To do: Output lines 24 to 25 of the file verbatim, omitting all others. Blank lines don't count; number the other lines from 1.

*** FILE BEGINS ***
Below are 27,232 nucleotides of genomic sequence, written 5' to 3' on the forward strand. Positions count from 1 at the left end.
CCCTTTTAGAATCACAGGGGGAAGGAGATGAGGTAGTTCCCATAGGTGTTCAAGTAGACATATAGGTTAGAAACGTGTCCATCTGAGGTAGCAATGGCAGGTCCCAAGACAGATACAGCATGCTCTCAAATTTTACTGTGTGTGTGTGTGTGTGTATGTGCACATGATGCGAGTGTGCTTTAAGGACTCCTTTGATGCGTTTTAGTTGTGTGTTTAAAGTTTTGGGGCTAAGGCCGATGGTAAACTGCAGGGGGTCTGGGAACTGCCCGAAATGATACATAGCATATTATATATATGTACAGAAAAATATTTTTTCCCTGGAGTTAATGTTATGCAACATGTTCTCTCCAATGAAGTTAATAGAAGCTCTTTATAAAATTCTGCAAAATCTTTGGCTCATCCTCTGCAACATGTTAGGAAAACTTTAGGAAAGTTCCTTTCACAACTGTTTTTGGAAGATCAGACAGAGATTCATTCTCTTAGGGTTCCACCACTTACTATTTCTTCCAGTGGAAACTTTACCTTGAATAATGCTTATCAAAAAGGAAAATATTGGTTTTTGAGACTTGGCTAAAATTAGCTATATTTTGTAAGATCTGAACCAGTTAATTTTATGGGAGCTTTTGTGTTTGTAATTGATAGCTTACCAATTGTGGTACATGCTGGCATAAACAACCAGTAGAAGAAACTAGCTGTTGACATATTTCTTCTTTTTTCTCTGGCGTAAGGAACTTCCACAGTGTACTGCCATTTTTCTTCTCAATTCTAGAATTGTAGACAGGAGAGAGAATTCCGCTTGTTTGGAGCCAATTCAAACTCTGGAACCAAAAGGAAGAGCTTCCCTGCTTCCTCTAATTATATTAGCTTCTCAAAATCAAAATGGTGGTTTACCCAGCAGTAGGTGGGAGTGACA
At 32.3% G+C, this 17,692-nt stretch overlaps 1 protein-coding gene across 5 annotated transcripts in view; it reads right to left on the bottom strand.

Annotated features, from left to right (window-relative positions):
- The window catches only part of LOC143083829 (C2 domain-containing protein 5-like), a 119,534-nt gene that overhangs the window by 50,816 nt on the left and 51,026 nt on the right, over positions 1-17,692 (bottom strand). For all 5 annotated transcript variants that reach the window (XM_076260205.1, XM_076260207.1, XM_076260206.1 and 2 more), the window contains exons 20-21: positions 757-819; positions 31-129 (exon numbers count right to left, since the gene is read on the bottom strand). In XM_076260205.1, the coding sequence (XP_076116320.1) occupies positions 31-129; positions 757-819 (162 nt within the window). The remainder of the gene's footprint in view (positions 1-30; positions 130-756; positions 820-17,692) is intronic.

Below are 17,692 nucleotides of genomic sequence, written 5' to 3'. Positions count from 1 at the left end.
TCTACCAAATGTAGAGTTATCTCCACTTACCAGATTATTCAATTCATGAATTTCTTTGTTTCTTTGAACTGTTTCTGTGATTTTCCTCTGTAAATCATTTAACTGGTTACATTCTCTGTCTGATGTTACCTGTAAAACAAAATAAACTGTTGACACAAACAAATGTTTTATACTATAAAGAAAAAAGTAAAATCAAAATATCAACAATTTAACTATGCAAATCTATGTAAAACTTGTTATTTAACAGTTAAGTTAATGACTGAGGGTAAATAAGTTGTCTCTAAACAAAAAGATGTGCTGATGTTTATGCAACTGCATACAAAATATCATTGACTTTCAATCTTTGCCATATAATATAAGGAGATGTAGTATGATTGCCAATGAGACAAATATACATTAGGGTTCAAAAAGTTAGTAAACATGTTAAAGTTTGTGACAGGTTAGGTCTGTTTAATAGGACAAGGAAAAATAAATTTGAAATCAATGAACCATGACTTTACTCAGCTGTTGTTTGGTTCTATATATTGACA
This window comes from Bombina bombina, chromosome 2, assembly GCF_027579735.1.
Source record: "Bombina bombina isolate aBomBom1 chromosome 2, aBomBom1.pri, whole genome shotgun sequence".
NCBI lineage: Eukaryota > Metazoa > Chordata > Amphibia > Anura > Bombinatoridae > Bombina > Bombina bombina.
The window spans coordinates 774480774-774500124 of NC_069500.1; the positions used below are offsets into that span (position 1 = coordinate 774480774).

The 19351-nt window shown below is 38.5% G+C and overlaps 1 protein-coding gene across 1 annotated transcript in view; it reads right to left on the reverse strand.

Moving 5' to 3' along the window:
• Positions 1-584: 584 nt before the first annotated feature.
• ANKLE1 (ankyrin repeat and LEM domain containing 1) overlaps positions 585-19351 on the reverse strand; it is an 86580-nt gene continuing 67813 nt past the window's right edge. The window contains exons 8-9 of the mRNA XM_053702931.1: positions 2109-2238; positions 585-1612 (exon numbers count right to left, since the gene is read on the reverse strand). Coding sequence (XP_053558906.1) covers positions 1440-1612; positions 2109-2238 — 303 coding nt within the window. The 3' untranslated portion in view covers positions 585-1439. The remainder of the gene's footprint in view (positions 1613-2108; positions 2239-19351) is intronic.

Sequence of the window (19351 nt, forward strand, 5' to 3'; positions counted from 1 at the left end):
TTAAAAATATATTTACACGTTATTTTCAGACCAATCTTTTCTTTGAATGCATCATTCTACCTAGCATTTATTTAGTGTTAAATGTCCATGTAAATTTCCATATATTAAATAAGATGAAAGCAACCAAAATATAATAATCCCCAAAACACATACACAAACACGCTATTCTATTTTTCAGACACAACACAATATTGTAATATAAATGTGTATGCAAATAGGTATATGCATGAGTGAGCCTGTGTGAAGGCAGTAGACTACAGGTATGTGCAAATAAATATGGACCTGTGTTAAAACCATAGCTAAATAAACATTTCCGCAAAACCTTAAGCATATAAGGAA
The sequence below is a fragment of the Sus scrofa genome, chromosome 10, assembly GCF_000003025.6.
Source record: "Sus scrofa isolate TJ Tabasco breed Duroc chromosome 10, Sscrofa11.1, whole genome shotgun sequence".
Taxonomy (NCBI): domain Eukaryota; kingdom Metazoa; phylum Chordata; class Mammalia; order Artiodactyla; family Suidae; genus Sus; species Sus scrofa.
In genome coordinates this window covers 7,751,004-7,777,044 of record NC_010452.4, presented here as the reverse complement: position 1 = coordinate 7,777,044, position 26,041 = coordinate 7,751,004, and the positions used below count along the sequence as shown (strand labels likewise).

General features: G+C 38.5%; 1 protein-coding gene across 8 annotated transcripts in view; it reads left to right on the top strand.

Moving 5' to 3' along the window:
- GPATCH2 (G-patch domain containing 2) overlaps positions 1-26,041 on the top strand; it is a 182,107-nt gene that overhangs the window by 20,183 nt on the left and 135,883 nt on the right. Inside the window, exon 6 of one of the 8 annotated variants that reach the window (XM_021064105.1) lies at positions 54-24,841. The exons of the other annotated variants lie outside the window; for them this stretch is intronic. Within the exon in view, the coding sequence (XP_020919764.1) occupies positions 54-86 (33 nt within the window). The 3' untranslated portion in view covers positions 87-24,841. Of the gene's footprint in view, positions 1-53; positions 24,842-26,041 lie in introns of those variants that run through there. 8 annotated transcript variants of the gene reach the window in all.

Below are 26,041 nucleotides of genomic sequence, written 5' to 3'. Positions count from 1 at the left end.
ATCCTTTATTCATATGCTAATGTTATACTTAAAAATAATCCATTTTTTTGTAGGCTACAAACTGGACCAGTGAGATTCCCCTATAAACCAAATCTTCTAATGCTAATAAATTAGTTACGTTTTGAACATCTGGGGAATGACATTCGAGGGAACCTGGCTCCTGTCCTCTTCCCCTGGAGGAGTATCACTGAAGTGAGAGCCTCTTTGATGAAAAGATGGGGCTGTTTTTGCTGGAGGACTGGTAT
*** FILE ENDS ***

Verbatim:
- GPATCH2 (G-patch domain containing 2) overlaps positions 1-26,041 on the top strand; it is a 182,107-nt gene that overhangs the window by 20,183 nt on the left and 135,883 nt on the right. Inside the window, exon 6 of one of the 8 annotated variants that reach the window (XM_021064105.1) lies at positions 54-24,841. The exons of the other annotated variants lie outside the window; for them this stretch is intronic. Within the exon in view, the coding sequence (XP_020919764.1) occupies positions 54-86 (33 nt within the window). The 3' untranslated portion in view covers positions 87-24,841. Of the gene's footprint in view, positions 1-53; positions 24,842-26,041 lie in introns of those variants that run through there. 8 annotated transcript variants of the gene reach the window in all.

Below are 26,041 nucleotides of genomic sequence, written 5' to 3'. Positions count from 1 at the left end.